‘What is the most ethical way to commit suicide?’

New on spiked: 'Ask Ethan'. Our columnist Ethan Greenhart answers your soul-searching questions about how to live the green and ethical life.

Ethan Greenhart

Topics Politics

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Dear Ethan,

After careful consideration I have decided to end my life. Things haven’t been going very well for me lately, but more importantly I am keen to reduce my carbon impact on the planet. Like the average Briton I probably produce around 9.3 tonnes of carbon each year. I am 26 years old, and reckon I could live for another 60 years; if I end things now I will save a total of 558 tonnes of carbon, for which I believe future generations should be grateful. But I have a question: what is the most ethical way to commit suicide? I don’t want my self-destruction to be destructive to the planet!

Yours faithfully,
Zach Montague

Dear Zach,

I empathise with your selfless decision. All responsible studies show that there are just too many people living on this planet for life to be sustainable. At least you have had the courage to do something about it, in a small and local way.

In fact your suicide could actually save far more carbon than you realise. Think of the children you might have had, and what CO2 vandalism they could have done. Your death will also reduce the carbon impact of friends and family members you leave behind – all those journeys they won’t make to visit you, unnecessary presents they won’t have to buy or wrap. I estimate that over 60 years your suicide will stop your loved ones from producing 583.2 kg of carbon from gift-buying alone. So your death will be even more generous than you know!

To your main question, which is a good one. As we know, many suicides are harmful to the environment. I often wonder about the state of mind of people who asphyxiate themselves with exhaust fumes in their cars – do they not know that every minute their car is chugging out up to 70g of CO2? As for people who jump off buildings, they seem to give no consideration whatsoever to the toxic cleaning products required to scrub the pavement. Suicides should take more time to think about the impact of their deaths on their surroundings.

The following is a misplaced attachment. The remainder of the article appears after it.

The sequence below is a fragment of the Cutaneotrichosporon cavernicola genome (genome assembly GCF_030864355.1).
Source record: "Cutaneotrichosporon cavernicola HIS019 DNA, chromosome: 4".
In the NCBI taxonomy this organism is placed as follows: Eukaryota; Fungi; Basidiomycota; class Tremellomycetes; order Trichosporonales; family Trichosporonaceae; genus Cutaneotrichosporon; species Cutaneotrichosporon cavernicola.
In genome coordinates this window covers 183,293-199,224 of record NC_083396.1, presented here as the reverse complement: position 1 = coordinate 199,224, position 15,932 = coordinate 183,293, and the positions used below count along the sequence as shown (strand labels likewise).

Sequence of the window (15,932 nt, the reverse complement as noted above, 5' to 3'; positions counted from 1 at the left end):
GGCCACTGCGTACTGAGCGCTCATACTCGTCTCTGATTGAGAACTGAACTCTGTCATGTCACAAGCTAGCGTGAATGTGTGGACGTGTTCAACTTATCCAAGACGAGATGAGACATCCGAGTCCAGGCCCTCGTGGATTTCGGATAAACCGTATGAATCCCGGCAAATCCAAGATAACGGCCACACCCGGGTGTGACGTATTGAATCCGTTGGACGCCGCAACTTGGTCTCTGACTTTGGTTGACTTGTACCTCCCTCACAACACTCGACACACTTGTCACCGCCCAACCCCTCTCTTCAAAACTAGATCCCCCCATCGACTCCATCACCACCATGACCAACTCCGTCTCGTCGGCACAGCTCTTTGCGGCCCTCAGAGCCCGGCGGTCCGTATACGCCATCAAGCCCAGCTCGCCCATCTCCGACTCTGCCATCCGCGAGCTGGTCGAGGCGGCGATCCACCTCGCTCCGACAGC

I think the key to a green and ethical suicide is to leave no trace of your body behind. Selfish families will insist on holding a ceremony to dispose of bodies, often without a thought as to the environmental impact. A church funeral means people driving miles, maybe even flying to attend, not to mention the damage done by a gas-guzzling old hearse. It might be argued that once buried, human bodies provide food for other species, but as one brave EU environment commissioner reminds us, embalming fluids pose a danger to ‘living organisms’ – maggots and beetles that feast on the deceased – and should be banned. Will your family stop and think of the poor insects?

Even worse, they might opt for cremation. Did you know that 437,000 wooden coffins – the equivalent of 140 000 trees – are wastefully burnt in these self-regarding ceremonies in Britain EVERY YEAR? Cremation pollutes the environment with dioxin, hydrochloric acid, sulphur dioxide and carbon dioxide. All your good intentions in taking your own life could be undermined at the touch of an incinerator button.

So ideally your suicide should leave nothing to bury or cremate. A colleague in America advises eco-warriors who choose Carbon Suicide to throw themselves off a boat, so that the body disintegrates on the seabed and makes little impact on the ozone layer. However, I’m not so sure. Whales, dolphins and fish have a hard enough time with pollution and nets without having to avoid or swallow human carcasses, shoelaces, belts and buttons. If you do take the sea-suicide option, please remove all your clothing first (and post to a green charity shop prior to death).

In my view, probably the most ethical way to commit suicide is by self-cremation. Go deep into a forest, douse the body sparingly and set yourself alight. The ‘experts’ assure me that there is as yet no environmentally-friendly flammable liquid to match petrol. However, before turning to the Great Satan gasoline, I think a truly committed individual might experiment with vegetable oil and bio-fuels – after all, if they can power green cars, surely they can burn a green carcass! But even if you have to use a few (carefully measured) cups of petrol it will do far less damage to the eco-system than a conventional cremation. (Ironically, an obese over-consumer may burn more easily.) What’s more, the few remains of your body can be recycled by foxes and other small carnivores. So you will be sparing the planet from your 558 tonnes of carbon and literally giving a hand to Britain’s beleaguered wildlife at the same time.

My last word to you, Zach: don’t leave a suicide note. Even using a single sheet of paper contributes to the felling of trees for profit and the threatened extinction of many animals. Why ruin your selfless ethical moment? Post it on MySpace as a shining example to future generations of how to choose life by ending it all. Good luck!

Ethan Greenhart is here to answer all your questions about green and ethical living in the twenty-first century. Email him at {encode=”” title=””}.

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Topics Politics


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